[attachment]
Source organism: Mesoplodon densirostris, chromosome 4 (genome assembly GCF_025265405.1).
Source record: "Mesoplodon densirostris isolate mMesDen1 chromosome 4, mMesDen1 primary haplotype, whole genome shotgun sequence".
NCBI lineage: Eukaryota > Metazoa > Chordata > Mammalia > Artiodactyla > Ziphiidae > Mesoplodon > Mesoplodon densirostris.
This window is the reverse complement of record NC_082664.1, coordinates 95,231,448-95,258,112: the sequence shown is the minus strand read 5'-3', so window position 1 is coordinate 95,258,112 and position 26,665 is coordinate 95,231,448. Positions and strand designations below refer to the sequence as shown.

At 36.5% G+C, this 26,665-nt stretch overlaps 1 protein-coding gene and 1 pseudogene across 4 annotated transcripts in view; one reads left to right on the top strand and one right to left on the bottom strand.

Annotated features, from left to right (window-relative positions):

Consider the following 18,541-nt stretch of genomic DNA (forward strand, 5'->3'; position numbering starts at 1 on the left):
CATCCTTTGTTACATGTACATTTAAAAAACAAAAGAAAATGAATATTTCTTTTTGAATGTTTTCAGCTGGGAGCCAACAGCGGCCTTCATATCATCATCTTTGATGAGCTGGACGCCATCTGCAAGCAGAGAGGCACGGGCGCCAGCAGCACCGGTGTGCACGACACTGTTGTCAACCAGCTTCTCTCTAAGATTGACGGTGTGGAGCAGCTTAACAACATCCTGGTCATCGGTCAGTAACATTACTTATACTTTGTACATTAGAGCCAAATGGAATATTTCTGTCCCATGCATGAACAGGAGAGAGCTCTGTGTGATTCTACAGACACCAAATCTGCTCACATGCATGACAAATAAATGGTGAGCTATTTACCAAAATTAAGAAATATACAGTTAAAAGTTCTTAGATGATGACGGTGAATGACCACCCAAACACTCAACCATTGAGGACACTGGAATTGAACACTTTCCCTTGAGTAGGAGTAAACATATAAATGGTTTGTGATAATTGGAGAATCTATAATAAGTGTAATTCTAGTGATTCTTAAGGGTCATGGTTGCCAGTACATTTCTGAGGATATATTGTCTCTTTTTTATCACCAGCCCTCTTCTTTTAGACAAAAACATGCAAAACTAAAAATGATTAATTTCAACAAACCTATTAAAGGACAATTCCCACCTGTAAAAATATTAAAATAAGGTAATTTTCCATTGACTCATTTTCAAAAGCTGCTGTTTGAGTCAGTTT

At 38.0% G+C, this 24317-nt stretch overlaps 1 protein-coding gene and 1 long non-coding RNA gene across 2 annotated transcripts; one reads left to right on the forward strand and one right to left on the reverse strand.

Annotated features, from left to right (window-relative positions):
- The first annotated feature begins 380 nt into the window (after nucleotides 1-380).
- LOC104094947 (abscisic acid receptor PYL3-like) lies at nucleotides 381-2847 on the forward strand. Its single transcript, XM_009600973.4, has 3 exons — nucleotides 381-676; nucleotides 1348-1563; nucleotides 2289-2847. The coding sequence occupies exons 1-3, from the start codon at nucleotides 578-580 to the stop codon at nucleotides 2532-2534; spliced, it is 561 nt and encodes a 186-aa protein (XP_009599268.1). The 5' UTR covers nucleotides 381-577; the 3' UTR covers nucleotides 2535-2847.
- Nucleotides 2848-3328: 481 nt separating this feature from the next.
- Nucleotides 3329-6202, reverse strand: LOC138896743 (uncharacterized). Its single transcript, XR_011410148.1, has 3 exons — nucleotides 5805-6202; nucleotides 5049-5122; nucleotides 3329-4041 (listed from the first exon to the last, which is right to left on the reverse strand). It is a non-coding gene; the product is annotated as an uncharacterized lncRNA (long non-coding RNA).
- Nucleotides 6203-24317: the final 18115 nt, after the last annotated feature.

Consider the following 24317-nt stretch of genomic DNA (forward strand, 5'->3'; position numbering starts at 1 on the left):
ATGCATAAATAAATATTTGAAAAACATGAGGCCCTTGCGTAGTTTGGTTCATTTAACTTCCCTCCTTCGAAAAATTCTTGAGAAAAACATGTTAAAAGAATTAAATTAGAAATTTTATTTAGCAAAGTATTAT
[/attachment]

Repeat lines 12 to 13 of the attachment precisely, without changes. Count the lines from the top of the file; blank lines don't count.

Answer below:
- LOC104094947 (abscisic acid receptor PYL3-like) lies at nucleotides 381-2847 on the forward strand. Its single transcript, XM_009600973.4, has 3 exons — nucleotides 381-676; nucleotides 1348-1563; nucleotides 2289-2847. The coding sequence occupies exons 1-3, from the start codon at nucleotides 578-580 to the stop codon at nucleotides 2532-2534; spliced, it is 561 nt and encodes a 186-aa protein (XP_009599268.1). The 5' UTR covers nucleotides 381-577; the 3' UTR covers nucleotides 2535-2847.
- Nucleotides 2848-3328: 481 nt separating this feature from the next.